Future of the School Bus


Grade Level & Subject: Grades 9-12: Economics

Length: 1 class period


After completing this lesson, students will be able to:

  • Understand what algae biodiesel is and how it works.
  • Evaluate whether algae biodiesel would be an economically viable choice for their community even if it is more expensive than conventional diesel.
  • Think critically about different ways school buses could be improved for future generations.

National Standards Addressed:

This lesson addresses the following National Education Standards:[1]

As a result of activities in grades 9-12, all students should develop understanding of:

  • Choices made by individuals, firms, or government officials often have long run unintended consequences that can partially or entirely offset the initial effects of the decision.
  • Content Standard: NSS-EC.9-12.2 MARGINAL COST/BENEFIT

As a result of activities in grades 9-12, all students should develop understanding of:

As a result of activities in grades 9-12, all students should develop understanding of:

  • Comparing the benefits and costs of different allocation methods in order to choose the method that is most appropriate for some specific problem can result in more effective allocations and a more effective overall allocation system.

Materials Needed:

  • Projector (optional)
  • Reproducible #1 – Algae Biodiesel
  • Reproducible #2 – Converting Your Town

Students will be assessed through the following activities:

  • Completion of Reproducible #2 – Converting Your Town.
  • Participation in class discussions.



Relevant Vocabulary:

  • Biodiesel:A clean-burning, non-toxic, non-petroleum based fuel that is produced from any vegetable oil or animal fat. Biodiesel dramatically reduces air pollution and is less hazardous to human health.[2]
  • Biofuel:A fuel (as wood or ethanol) composed of or produced from biological raw materials.[3]
  • Diesel:A heavy mineral oil used as fuel in diesel engines.[4] Diesel exhaust contains particulate matter (small particles) that can be very harmful to human health, causing lung damage and aggravating asthma and bronchitis.[5]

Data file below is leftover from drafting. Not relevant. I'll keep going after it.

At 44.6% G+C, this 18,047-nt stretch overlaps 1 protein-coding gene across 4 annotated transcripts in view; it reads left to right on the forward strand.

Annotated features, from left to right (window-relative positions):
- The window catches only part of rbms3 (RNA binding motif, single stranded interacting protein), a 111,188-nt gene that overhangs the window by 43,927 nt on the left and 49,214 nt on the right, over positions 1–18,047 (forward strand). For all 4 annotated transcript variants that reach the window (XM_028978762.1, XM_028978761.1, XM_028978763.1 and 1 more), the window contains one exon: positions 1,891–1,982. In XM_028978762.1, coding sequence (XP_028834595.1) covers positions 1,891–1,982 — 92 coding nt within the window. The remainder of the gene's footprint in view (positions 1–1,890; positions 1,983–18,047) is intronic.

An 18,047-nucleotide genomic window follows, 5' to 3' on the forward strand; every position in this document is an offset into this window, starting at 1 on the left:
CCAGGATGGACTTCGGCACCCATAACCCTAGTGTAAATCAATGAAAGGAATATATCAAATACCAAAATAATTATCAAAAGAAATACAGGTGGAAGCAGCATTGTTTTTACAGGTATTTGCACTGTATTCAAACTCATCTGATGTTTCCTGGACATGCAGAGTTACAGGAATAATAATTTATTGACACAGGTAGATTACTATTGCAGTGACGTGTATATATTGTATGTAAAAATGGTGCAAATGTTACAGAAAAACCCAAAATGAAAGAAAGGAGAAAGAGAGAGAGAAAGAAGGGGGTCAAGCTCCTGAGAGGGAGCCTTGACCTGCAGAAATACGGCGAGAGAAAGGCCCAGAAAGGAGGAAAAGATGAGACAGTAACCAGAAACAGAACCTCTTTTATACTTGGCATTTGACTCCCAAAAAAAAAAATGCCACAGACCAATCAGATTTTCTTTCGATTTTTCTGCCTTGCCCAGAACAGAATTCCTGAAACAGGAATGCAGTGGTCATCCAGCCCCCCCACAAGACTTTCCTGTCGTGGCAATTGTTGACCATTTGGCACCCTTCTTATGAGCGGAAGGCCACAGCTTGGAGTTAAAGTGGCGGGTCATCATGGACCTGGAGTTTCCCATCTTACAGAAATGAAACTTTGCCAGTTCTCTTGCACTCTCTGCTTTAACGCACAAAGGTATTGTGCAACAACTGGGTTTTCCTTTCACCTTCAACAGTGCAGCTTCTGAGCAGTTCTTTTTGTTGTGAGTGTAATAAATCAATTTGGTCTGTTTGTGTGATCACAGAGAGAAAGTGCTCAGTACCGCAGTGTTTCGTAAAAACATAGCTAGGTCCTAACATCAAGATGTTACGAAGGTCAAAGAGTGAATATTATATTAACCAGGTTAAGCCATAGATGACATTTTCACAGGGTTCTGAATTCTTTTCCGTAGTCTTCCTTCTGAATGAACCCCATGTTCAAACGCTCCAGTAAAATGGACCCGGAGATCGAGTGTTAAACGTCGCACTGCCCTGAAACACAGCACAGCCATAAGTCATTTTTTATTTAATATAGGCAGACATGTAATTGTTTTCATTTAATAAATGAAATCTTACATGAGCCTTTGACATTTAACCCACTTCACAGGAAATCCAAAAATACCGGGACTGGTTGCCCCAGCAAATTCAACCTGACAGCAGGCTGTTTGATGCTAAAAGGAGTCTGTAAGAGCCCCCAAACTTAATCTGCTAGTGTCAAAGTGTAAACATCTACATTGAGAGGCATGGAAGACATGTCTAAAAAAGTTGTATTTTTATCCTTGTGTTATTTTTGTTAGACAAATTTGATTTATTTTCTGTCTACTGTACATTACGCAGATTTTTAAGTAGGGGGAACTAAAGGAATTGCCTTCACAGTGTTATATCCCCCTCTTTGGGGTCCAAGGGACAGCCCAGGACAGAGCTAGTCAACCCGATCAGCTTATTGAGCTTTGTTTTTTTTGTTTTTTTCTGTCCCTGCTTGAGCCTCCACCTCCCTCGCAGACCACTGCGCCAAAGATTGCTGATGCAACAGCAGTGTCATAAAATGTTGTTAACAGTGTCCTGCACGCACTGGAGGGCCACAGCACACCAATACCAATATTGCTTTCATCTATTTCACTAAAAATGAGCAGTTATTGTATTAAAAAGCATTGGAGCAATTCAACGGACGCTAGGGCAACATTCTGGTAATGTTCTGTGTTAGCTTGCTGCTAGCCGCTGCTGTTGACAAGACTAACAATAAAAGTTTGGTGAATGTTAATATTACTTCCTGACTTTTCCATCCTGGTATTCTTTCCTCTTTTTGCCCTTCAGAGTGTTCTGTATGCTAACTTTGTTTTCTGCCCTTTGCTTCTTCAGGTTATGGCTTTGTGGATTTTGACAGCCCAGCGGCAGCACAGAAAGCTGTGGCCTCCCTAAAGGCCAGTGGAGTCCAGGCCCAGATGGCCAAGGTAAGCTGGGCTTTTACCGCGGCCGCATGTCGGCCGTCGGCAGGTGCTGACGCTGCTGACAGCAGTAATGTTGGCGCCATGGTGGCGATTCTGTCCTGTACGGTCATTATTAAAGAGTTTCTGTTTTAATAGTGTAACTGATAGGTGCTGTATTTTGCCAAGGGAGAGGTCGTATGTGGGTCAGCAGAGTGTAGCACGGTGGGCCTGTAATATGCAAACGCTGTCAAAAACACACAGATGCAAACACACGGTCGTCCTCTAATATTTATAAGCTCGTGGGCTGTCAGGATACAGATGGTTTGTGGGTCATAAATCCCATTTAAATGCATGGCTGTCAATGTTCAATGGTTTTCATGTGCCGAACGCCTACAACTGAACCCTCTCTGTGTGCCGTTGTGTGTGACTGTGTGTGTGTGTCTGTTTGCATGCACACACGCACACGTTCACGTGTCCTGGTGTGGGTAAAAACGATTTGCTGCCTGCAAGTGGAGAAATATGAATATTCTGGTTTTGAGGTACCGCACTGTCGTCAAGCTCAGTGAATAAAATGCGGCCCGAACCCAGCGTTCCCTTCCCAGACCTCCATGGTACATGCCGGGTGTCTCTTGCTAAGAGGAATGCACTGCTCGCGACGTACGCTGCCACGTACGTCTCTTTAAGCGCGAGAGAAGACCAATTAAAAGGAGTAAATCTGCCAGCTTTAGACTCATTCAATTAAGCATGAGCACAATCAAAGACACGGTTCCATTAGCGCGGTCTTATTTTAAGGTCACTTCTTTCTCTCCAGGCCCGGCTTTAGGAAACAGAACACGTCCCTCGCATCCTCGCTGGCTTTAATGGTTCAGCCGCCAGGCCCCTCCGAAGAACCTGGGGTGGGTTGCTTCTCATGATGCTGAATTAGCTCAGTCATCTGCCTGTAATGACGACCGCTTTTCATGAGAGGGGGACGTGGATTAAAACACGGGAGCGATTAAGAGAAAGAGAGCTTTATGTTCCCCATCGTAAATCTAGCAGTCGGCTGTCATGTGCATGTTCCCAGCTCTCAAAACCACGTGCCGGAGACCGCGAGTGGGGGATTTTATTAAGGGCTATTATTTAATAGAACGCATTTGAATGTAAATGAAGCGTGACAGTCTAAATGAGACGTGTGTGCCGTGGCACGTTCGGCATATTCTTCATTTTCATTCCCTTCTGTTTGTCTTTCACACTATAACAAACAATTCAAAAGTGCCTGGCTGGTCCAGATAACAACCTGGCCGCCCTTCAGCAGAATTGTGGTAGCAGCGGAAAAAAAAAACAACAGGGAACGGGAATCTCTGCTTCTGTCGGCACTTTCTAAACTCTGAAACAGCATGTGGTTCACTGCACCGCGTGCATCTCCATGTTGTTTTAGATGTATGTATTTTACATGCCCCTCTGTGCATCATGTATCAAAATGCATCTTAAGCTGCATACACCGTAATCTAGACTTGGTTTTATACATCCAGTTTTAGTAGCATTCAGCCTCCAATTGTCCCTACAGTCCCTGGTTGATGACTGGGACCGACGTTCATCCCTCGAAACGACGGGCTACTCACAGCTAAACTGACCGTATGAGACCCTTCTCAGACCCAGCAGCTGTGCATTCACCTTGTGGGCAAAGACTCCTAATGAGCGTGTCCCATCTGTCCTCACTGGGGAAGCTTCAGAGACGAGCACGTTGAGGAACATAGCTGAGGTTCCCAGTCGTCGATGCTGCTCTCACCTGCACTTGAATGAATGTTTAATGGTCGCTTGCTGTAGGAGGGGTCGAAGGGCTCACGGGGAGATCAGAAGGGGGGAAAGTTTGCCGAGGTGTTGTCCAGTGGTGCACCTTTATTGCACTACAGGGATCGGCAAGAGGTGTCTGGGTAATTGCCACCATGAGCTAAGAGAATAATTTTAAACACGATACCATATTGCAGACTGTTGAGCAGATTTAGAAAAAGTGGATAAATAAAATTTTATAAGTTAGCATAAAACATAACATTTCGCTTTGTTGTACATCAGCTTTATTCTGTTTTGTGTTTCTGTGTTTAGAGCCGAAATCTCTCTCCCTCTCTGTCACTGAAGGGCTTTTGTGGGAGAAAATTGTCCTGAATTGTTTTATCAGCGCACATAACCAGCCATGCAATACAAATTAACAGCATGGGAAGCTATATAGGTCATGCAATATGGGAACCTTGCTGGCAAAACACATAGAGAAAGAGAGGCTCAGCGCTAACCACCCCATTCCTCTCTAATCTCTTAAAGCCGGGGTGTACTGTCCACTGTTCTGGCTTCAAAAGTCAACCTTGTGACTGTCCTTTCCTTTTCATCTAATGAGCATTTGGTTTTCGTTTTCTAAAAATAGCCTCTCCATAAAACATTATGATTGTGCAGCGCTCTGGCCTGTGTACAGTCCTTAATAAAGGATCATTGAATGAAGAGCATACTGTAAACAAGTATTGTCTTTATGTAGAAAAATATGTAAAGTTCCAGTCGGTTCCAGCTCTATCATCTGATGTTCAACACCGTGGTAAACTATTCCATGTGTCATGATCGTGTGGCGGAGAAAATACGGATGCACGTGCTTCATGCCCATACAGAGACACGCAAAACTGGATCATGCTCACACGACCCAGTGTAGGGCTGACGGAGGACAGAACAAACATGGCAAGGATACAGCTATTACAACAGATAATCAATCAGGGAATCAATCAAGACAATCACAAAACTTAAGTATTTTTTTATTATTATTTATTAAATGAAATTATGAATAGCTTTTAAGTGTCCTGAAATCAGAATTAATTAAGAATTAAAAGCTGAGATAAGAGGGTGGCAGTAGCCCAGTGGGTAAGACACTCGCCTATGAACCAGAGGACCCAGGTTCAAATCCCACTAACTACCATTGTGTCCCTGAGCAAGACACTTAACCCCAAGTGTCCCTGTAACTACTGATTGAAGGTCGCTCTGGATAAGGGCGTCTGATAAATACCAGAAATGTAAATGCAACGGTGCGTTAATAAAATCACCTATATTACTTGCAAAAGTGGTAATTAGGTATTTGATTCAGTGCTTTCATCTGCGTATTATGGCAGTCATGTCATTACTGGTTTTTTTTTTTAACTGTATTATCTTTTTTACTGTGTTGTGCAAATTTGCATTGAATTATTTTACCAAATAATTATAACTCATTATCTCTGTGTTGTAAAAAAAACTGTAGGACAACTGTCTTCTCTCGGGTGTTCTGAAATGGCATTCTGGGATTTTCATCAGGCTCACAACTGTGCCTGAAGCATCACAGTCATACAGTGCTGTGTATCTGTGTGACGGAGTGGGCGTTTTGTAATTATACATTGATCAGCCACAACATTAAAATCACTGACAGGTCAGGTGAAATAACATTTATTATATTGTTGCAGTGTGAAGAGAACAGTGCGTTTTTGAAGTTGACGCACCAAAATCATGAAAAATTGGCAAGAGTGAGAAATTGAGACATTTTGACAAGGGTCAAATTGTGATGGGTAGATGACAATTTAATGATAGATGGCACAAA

Background Information:

Biodieselis a form of diesel fuel that is created from vegetable oils, animal fats, or even recycled grease from kitchens. Biodiesel is a great alternative to regular diesel because it is completely renewable, creates 78% less carbon dioxide emissions, and it can be grown domestically which not only would help the U.S. economy, but would allow the country to become less dependant on foreign fuel sources.[6]

Though scientists began toying with the idea of algae as biofuel in the 1970s, algae biodiesel has only recently become a contender for cleaner, renewable energy. In 2010, the Navy bought over 20,000 gallons of biodiesel for use in jet planes, and companies are hoping that in the next few years, algae biodiesel will be available to the public.[7] Since algae biodiesel will work in regular diesel engines, switching to this source would be relatively easy. Today, algae biodiesel is more expensive than conventional diesel and other biodiesels, but researchers and companies are working hard to find new ways to lower costs. Since biodiesel is better for the environment, in the long run it makes more economic sense to spend a little extra money now rather than a great amount later to fix the problems we have created.



  • National Algal Biofuels Technology RoadmapU.S.Department of Energy:




Warm-up: What Are Buses Like Today?

  1. Ask the class following questions:
  2. How many students in America do you think ride the bus every day? 24 million students.[8]
  3. Why are school buses important? Answers will vary, but ensure that students understand that without school buses, students would need to be driven to school which would result in the use of more fossil fuels, or students would have difficulty getting to school at all. School buses are vital to the education system.
  4. How many miles per gallon does your car at home get? Answers will vary, but if students do not know, explain that the average mpg of passenger cars is about 23.[9]
  5. How many miles per gallon do you think school buses get? 7 miles per gallon on average.[10]
  6. What are some other problems with school buses? Answers will vary, but may include: too crowded; uncomfortable; smell bad; emit CO2 and carbon monoxide; idle and waste fuel; etc.